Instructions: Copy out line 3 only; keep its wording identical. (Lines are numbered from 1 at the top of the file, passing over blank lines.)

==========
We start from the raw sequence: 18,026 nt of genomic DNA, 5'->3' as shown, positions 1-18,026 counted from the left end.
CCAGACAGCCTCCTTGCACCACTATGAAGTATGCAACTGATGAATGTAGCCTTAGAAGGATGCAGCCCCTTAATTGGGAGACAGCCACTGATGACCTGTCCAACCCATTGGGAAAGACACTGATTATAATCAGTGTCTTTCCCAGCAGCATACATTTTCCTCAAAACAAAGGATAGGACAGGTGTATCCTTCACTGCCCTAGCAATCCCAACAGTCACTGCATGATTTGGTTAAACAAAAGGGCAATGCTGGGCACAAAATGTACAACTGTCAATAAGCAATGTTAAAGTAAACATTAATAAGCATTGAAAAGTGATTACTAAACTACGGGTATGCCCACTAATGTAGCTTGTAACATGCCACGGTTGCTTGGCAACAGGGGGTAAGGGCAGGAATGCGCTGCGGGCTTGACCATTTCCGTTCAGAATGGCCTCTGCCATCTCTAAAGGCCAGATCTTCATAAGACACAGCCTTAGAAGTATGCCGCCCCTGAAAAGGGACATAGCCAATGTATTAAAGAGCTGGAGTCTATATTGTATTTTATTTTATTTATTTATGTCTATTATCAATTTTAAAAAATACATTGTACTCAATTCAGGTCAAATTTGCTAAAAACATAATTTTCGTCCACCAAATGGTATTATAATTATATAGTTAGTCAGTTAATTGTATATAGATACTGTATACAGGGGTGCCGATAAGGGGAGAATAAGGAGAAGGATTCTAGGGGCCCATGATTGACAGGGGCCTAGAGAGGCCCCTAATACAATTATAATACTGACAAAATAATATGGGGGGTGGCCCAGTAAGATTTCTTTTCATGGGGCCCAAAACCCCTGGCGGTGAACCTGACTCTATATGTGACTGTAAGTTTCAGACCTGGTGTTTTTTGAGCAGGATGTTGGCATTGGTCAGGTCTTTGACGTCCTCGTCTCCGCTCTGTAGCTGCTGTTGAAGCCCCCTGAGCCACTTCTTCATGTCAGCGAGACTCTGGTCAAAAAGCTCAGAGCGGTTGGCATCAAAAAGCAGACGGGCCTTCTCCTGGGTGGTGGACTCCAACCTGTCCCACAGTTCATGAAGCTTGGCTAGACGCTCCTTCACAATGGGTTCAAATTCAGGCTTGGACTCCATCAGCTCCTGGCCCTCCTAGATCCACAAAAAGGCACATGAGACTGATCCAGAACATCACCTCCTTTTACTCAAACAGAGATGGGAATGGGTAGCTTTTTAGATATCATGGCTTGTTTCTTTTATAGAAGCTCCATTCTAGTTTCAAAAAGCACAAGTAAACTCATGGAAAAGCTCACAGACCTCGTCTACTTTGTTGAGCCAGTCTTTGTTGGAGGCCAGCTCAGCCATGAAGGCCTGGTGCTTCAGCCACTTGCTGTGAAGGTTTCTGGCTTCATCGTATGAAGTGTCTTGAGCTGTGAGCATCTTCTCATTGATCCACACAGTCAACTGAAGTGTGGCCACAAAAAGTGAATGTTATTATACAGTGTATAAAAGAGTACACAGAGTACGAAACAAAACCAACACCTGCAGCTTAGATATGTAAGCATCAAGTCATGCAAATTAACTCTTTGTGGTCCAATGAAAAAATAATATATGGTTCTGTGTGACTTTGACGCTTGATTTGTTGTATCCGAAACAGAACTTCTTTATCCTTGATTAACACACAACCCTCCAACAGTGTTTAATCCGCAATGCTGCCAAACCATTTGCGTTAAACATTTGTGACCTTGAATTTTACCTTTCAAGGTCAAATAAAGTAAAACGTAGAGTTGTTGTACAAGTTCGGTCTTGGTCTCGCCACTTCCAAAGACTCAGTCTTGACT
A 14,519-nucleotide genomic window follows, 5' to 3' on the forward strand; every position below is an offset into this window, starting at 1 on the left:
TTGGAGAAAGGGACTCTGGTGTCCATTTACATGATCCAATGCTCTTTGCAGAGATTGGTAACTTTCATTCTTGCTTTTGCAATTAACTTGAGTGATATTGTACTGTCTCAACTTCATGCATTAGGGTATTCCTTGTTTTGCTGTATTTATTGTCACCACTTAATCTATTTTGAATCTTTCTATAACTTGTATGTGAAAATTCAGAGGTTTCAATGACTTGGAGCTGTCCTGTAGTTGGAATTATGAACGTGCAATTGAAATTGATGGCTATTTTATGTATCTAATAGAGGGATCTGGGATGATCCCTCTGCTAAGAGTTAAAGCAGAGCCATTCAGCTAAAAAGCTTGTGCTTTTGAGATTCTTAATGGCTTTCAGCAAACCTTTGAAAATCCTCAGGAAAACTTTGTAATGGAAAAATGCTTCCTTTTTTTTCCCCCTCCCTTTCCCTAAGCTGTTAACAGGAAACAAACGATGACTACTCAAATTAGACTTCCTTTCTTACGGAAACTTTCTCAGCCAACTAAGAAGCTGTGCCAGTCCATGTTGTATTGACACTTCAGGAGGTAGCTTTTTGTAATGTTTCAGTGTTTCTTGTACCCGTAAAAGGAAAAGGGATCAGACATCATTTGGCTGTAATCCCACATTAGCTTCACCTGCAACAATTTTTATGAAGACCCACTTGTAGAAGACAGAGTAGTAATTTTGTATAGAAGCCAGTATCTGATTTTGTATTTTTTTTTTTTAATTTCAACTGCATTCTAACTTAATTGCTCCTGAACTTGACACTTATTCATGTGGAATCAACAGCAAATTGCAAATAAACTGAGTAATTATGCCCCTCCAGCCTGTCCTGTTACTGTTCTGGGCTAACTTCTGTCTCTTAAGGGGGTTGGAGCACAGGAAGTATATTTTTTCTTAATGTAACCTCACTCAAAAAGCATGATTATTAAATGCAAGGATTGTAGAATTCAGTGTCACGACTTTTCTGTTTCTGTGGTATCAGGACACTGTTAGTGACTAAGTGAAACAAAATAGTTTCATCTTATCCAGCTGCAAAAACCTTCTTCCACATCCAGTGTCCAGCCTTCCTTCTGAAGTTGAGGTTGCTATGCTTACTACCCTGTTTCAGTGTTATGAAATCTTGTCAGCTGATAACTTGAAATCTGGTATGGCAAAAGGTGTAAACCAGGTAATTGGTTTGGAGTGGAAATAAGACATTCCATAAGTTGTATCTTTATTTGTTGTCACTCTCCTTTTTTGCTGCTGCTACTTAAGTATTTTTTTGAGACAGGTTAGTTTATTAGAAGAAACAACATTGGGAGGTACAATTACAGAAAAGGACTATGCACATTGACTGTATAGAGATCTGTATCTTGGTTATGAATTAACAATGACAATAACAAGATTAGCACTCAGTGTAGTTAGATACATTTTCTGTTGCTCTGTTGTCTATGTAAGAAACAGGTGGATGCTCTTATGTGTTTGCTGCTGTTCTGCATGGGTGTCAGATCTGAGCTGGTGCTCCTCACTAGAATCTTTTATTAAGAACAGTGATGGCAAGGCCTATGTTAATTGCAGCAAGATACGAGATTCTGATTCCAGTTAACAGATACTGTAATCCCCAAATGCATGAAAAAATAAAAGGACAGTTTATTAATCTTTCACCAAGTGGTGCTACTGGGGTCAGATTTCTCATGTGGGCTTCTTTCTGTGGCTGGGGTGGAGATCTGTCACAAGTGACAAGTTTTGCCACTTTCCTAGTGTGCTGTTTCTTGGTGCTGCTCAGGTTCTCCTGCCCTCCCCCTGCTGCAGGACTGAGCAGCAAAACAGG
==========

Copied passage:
A 14,519-nucleotide genomic window follows, 5' to 3' on the forward strand; every position below is an offset into this window, starting at 1 on the left: